As previously mentioned, the rake of back support cushion 32 is preferably adjustable for the comfort of the operator and to vary the muscular emphasis of the exercise. With reference primarily to FIGS. 3 and 7, back support cushion 32 is mounted on a supporting member 70, which has a sector plate 72 attached thereto. The back support assembly is pivotally supported by bracket 74, which is rigidly mounted to the fixed frame 12. Sector plate 72 is provided with a plurality of holes (not shown) that are disposed in an are about pivot point 76. A spring loaded pin 78 engages a selected one of the holes to hold the back support assembly in a desired position. Pin 78 is retracted by means of choke cable 80, which is operated by lever 82 mounted on handle bar 34. The back support assembly is biased to an upright position by a gas filled cylinder 84. To adjust the back support, the operator first pulls lever 82 to disengage pin 78. The operator may then move the back support to the approximate desired position by leaning torso forward or backward or by pushing or pulling on handlebar assembly 34. Lever 82 is then released so that pin 78 may engage the hole closest to the desired position.
It will be recognized that the above described invention may be embodied in other specific forms without departing from the spirit or essential characteristics of the disclosure. Thus, it is understood that the invention is not to be limited by the foregoing illustrative details, but rather is to be defined by the appended claims.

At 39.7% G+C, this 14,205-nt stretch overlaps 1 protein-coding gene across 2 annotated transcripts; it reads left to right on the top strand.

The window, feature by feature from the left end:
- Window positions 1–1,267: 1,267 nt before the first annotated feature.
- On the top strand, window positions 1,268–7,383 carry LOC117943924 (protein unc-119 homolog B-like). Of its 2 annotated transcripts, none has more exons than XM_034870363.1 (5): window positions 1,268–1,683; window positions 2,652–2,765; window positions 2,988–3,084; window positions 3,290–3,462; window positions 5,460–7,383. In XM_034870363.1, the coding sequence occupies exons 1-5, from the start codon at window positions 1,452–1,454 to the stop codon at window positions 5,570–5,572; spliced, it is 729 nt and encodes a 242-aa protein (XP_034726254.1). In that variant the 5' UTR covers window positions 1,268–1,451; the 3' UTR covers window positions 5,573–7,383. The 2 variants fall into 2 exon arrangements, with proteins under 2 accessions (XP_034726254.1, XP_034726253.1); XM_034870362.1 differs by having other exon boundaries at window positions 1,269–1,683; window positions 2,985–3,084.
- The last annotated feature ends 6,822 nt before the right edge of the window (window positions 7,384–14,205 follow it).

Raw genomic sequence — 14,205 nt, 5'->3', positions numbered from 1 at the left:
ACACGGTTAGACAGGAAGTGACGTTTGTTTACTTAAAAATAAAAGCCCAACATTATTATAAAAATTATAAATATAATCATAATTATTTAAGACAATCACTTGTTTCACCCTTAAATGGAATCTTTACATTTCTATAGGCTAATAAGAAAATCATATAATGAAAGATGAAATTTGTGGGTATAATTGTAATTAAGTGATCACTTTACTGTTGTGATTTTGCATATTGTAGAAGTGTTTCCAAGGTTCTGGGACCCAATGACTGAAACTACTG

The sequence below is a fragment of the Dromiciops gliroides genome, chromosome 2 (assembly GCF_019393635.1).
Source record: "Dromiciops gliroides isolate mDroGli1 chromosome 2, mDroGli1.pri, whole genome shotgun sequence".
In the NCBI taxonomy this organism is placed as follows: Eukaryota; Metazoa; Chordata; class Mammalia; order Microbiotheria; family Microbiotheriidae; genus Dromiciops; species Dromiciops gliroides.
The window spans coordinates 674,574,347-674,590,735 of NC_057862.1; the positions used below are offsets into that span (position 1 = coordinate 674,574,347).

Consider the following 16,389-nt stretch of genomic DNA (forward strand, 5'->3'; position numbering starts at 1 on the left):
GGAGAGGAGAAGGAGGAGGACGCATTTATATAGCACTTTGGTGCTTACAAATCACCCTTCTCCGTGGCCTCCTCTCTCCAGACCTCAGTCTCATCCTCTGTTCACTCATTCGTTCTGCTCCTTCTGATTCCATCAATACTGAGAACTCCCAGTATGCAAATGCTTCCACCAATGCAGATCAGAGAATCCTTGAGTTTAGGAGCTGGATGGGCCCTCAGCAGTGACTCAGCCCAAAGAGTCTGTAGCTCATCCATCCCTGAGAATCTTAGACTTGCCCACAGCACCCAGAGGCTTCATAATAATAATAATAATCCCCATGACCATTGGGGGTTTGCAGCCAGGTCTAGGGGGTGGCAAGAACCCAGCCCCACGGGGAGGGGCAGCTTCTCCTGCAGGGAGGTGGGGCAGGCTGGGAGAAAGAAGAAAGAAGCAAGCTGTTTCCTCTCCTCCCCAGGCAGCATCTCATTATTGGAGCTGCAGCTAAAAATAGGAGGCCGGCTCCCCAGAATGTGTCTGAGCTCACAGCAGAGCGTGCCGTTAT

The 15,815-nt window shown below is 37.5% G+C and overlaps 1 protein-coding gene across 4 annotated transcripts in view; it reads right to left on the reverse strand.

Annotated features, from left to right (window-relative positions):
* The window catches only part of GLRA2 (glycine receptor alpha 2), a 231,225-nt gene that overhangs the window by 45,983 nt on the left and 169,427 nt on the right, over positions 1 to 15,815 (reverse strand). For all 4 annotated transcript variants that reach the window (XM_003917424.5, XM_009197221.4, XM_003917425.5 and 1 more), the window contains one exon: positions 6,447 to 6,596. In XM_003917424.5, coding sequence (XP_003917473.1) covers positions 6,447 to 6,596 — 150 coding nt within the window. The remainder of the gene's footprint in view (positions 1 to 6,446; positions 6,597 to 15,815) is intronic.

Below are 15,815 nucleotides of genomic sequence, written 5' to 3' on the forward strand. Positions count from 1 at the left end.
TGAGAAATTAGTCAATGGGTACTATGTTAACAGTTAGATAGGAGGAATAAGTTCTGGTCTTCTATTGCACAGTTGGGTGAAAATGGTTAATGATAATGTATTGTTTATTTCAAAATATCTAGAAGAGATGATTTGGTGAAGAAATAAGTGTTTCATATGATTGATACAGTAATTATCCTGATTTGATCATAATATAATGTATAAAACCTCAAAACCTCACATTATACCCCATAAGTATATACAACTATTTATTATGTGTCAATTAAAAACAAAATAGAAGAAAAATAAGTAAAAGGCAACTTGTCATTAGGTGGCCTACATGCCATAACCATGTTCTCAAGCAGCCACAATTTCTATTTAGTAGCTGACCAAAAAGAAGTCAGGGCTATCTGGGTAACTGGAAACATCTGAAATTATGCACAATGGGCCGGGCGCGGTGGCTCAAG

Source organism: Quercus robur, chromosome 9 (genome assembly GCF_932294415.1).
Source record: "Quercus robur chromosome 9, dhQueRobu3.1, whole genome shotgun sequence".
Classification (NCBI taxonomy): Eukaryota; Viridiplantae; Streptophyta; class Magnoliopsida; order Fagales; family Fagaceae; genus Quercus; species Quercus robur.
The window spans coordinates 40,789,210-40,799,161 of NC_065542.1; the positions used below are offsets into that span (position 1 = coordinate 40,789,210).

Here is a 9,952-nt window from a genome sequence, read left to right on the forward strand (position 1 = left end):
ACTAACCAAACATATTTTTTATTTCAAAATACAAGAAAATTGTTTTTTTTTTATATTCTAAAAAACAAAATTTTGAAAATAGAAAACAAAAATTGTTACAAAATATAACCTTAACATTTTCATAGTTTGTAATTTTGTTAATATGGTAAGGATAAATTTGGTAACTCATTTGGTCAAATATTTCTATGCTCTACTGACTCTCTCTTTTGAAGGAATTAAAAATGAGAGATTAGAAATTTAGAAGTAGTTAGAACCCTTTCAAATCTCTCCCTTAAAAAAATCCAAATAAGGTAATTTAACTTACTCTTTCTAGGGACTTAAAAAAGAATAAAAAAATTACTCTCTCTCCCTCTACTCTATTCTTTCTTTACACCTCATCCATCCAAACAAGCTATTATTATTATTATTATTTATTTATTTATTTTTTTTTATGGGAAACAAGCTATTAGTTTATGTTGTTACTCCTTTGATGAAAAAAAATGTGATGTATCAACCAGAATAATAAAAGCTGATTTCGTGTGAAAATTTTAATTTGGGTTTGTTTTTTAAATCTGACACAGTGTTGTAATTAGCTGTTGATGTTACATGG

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|U.S. Classification||482/57, 482/142, 482/908|
|Cooperative Classification||Y10S482/908, A63B22/0605, A63B2022/0652, A63B22/0046, A63B2225/09|
|Aug 4, 1994||AS||Assignment|
Owner name: PACIFIC FITNESS CORPORATION, CALIFORNIA
Free format text: ASSIGNMENT OF ASSIGNORS INTEREST;ASSIGNOR:KILBY, FRANK;REEL/FRAME:007089/0454
Effective date: 19940715
|Feb 24, 1998||CC||Certificate of correction|
|Oct 19, 1998||AS||Assignment|
Owner name: PRECOR INCORPORATED, WASHINGTON
Free format text: ASSIGNMENT OF ASSIGNORS INTEREST;ASSIGNOR:PACIFIC FITNESS CORPORATION;REEL/FRAME:009547/0334
Effective date: 19980922
|Jun 27, 2000||REMI||Maintenance fee reminder mailed|
|Jul 7, 2000||SULP||Surcharge for late payment|
|Jul 7, 2000||FPAY||Fee payment|
Year of fee payment: 4
|Sep 21, 2000||AS||Assignment|
|Feb 27, 2003||AS||Assignment|
|Apr 27, 2004||FPAY||Fee payment|
Year of fee payment: 8
|Jun 2, 2008||FPAY||Fee payment|
Year of fee payment: 12